Thursday, 29 April 2010

Forgotten Corfu 4: The Annunziata monument - an important but often overlooked site in the heart of the town

  On the Eugeniou Voulgareos street, which happens to be maybe the most central and commercially important of the town, stands a tall old campanile without a church attached to it. Some tourists stop to take a picture of it but few of them know the importance of that monument. Neither the majority of the local people do.
  The campanile was part of the Annunziata catholic church ("Lontsiada" in the local corfiot dialect), which originally was a monastery, was built in 1394 by the napolean house of Capece, which was one of the oldest in Italy. Then the area was known as the "Borgo", which in the italian language means "suburb", as the actual centre of Corfu town, until the end of the 16th century, was the Old Fortress peninsula. The monastic complex was dedicated to the Annunciation of Virgin Mary and to Santa Lucia ("Aghia Loukia" in greek) and was run by the order of Saint Augustine. The inauguration of the monastery was on the 7th of January of 1394 (Saint John's day for the Orthodoxs) and it draw a lot of people from all over Corfu.
  In 1713, the Archibishop Augustus Antonius Zacco abolished the monastery of the "Augustinians of Palestine", as it was then known and only the church remained in use from the complex. The church's architecture wasn't notable. The nave was seperated in three arched parts and the main entrance was reached by a ladder made by red marble. The campanile, which it is left intact, bears the venetian emblem of Corfu on it and there were some corfiots sculptured scenes as well. Inside the church, the remains of the latin soldiers who were killed in the "Battle of Lepanto" ("Battle of Naupaktos")  in 1571 were interred. During that time, the internationally famous spanish writer, Miguel de Cervantes, being traumatized in his left leg, lived for a year in the precincts of the monastery, writing the "Journey in Parnassus" ("Viaje al Parnaso").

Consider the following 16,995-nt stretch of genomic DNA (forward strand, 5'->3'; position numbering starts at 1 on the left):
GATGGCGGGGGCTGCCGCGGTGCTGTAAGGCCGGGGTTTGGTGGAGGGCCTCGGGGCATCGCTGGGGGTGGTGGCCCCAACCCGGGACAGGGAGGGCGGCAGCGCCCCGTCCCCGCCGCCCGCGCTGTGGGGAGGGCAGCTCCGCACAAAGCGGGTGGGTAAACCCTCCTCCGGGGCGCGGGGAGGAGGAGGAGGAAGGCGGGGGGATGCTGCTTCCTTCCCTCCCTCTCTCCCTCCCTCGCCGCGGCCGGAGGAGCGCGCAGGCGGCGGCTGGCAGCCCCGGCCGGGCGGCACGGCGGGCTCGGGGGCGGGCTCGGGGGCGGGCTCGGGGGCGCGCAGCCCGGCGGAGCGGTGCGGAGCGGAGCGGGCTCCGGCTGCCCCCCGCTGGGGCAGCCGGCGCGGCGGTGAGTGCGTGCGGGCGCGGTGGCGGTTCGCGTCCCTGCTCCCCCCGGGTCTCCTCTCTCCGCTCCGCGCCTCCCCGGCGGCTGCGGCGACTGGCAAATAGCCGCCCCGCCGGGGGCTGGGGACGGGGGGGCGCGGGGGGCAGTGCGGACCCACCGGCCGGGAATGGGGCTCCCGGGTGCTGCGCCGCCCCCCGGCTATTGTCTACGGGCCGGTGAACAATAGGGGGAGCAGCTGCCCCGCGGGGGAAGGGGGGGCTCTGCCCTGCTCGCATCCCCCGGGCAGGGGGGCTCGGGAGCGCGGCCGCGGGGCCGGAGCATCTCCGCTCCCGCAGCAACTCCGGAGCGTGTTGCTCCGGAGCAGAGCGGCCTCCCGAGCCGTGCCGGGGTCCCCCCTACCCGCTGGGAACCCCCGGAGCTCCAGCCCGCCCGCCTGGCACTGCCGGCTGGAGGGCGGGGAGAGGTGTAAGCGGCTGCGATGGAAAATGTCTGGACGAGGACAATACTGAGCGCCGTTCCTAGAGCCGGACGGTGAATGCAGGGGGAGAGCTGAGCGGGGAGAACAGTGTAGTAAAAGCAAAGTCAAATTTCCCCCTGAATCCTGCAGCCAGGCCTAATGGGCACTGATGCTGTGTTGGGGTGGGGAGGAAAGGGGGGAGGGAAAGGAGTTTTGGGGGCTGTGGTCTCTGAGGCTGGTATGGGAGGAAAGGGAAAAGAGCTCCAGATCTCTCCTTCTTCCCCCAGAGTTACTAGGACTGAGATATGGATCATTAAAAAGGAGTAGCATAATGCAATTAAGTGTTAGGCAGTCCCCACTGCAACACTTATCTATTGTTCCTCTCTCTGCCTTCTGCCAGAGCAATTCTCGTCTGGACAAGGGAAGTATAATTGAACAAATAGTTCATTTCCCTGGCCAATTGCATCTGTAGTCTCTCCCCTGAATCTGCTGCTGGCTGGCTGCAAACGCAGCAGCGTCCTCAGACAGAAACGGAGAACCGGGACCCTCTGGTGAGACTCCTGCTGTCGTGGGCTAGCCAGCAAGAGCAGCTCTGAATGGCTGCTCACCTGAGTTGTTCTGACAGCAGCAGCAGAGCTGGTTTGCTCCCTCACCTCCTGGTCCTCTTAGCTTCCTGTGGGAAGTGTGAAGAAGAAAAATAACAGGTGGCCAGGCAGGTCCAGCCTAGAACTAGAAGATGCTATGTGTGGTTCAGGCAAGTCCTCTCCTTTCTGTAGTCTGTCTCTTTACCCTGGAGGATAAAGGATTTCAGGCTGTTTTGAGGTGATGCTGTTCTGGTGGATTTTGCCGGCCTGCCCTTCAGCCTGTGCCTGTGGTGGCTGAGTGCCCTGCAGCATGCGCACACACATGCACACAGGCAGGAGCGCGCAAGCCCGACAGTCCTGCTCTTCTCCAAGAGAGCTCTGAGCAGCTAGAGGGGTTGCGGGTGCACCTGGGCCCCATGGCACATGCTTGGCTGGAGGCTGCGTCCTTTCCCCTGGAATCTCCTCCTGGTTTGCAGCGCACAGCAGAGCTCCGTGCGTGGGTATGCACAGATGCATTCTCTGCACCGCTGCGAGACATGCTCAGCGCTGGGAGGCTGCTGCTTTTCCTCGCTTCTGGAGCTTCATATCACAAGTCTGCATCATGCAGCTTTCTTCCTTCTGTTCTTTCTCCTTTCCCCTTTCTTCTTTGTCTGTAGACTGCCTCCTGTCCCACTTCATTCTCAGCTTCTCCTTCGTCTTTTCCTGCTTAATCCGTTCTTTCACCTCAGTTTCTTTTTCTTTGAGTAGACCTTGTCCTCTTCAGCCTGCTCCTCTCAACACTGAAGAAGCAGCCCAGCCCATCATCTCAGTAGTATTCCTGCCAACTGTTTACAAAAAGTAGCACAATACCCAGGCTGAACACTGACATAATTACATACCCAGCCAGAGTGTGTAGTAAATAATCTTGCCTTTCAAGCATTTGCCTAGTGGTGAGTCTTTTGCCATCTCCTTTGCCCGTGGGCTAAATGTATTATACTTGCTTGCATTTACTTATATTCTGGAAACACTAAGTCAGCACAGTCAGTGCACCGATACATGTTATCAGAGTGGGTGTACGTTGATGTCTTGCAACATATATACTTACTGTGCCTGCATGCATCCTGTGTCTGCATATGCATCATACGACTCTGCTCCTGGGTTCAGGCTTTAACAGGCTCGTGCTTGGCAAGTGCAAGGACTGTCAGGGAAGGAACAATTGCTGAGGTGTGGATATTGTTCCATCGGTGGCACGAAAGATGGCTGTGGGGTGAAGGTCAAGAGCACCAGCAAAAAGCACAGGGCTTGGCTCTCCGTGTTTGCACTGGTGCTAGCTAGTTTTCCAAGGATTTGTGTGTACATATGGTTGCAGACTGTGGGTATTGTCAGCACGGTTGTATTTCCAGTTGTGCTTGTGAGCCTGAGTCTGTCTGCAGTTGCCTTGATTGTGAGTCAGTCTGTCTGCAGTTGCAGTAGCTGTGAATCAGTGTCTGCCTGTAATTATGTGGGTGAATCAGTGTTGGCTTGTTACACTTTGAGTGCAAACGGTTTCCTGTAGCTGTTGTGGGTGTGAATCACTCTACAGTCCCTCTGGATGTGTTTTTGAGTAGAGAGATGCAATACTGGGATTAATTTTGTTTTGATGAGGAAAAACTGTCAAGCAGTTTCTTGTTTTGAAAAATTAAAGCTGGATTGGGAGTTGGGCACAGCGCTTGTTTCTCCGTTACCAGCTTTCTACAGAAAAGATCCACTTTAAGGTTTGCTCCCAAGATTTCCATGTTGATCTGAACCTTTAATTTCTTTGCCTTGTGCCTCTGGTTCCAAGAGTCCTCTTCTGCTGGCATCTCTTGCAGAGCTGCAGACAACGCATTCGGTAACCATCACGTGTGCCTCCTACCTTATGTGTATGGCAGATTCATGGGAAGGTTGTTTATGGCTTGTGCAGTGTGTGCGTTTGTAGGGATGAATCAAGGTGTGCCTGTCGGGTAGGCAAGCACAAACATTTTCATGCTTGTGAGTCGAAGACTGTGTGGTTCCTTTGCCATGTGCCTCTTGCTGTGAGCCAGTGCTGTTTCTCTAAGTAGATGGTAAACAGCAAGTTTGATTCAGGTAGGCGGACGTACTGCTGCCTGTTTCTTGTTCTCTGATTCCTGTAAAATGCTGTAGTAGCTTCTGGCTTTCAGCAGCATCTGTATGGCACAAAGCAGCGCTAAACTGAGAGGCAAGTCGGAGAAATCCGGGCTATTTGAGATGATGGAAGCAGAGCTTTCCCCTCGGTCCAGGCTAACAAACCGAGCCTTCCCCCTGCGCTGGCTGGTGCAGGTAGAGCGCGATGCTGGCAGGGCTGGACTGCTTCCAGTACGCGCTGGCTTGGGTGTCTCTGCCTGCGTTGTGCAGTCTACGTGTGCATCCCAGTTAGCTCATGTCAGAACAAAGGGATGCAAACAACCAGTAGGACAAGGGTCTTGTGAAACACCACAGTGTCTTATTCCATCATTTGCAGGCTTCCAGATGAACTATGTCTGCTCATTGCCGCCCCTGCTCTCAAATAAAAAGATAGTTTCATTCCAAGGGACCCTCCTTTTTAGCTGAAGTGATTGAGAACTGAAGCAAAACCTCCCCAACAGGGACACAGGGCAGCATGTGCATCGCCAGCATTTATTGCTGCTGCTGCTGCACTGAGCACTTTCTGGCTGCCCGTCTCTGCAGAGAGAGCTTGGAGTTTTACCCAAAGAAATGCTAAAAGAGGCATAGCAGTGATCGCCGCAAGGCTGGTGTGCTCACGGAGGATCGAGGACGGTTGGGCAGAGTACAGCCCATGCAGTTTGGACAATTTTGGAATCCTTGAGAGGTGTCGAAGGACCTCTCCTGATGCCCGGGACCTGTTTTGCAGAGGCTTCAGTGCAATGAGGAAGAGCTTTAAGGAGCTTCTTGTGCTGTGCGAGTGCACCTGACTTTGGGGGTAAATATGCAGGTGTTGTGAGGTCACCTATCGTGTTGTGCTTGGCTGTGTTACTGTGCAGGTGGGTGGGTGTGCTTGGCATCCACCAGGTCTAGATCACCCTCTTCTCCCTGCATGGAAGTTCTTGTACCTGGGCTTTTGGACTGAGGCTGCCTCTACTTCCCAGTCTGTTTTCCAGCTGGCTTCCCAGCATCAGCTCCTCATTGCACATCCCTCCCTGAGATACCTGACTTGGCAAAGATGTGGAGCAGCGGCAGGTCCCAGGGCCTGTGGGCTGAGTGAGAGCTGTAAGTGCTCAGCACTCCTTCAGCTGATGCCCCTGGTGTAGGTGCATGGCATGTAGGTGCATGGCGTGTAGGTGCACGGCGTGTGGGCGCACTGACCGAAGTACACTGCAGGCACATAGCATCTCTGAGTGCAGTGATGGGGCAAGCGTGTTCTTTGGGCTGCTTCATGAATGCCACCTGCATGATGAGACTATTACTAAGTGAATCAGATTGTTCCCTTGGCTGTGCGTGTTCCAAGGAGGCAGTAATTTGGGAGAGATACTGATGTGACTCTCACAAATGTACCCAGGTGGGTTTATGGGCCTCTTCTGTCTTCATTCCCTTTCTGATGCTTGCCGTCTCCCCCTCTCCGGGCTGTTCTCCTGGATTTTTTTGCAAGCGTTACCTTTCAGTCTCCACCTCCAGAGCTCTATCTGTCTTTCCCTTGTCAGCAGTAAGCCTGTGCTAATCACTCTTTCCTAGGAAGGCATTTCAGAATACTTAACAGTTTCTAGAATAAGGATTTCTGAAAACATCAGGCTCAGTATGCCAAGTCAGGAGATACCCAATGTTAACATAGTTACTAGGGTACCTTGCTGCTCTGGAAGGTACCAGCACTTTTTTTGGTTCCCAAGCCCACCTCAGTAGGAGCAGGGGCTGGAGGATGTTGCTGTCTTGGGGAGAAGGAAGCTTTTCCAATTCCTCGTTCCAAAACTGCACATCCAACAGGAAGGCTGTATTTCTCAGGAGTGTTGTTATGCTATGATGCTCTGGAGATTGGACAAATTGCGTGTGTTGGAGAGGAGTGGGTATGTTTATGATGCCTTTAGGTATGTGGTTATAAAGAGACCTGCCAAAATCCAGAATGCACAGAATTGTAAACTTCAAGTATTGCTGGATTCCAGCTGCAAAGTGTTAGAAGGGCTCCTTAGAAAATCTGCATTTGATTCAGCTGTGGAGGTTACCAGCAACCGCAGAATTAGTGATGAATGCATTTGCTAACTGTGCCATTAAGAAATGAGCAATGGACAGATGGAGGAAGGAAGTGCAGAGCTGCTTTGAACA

- The area around Annunziata monastery from an old Corfu Town map, cerca 1700. Notice how different looks the campanile.


- Eugeniou Voulgareos street (then known as "Cale dell' Acque" in the venetian dialect or Strada Real), the vicinity of "Annunziata", in 1836, watercolour by Samuel Prout. At the far right, the campanile and the steps which led to the entrance of the church.


  In 1891, the 500 years of the monument were celebrated. Unfortunately, the Annunziata church was bombed by the Nazi Germans in the nightmarish 14 September of 1943. In fact, only the roof was completely destroyed. The monument stayed there ruined until 1953 when, without a reason and without taking into account the importance of the monument, the local government demolished it, leaving only the campanile intact.


Annunziata, shortly after the bombing in 1943 - notice the church's almost intact façade:





The monument in 1960s - the church was already demolished:


  In the recent years, the government of Italy volunteered financialy to revive it. But the local government didn't show any interest in this project so nowdays Annunziata's campanile is being left to rot, a victim of bureaucracy and indifference.
  Personally, I would like to see it fully renovated, with efficient lighting during the night. Moreover, the whole church could be rebuild and be appreciated as a monument of great historic importance. Also, the street outside it should be fully pedestrianised because today there is a total useless roundabout with many vehicles parked around it.

- "Save Annunciata": A Facebook group dedicated in the revitalisation of Annunziata: http://www.facebook.com/group.php?gid=313723857937&v=info

-A short photographic tour around the monument:




-An old plaque in Latin which commemorates the Annunziata's inauguration ceremony of 1393.



- There is also a marble plaque in greek which say "Former catholic holy church "Annunziata", in here the remains of the dead christian soldiers of the Battle of Naupactus (1571) were interred"


- A beautiful sculpture on the wall in what used to be the façade of the long gone church. 


- Map of the area around the monument


Προβολή μεγαλύτερου χάρτη

2 comments:

lee woo said...

Education is what survives when what has been learned has been forgotten. See the link below for more info.


#forgotten
www.ufgop.org

Leslie Lim said...

I really like your ideas. I truly appreciate your effort in publishing this article. Keep it up and God bless.

Say
www.imarksweb.org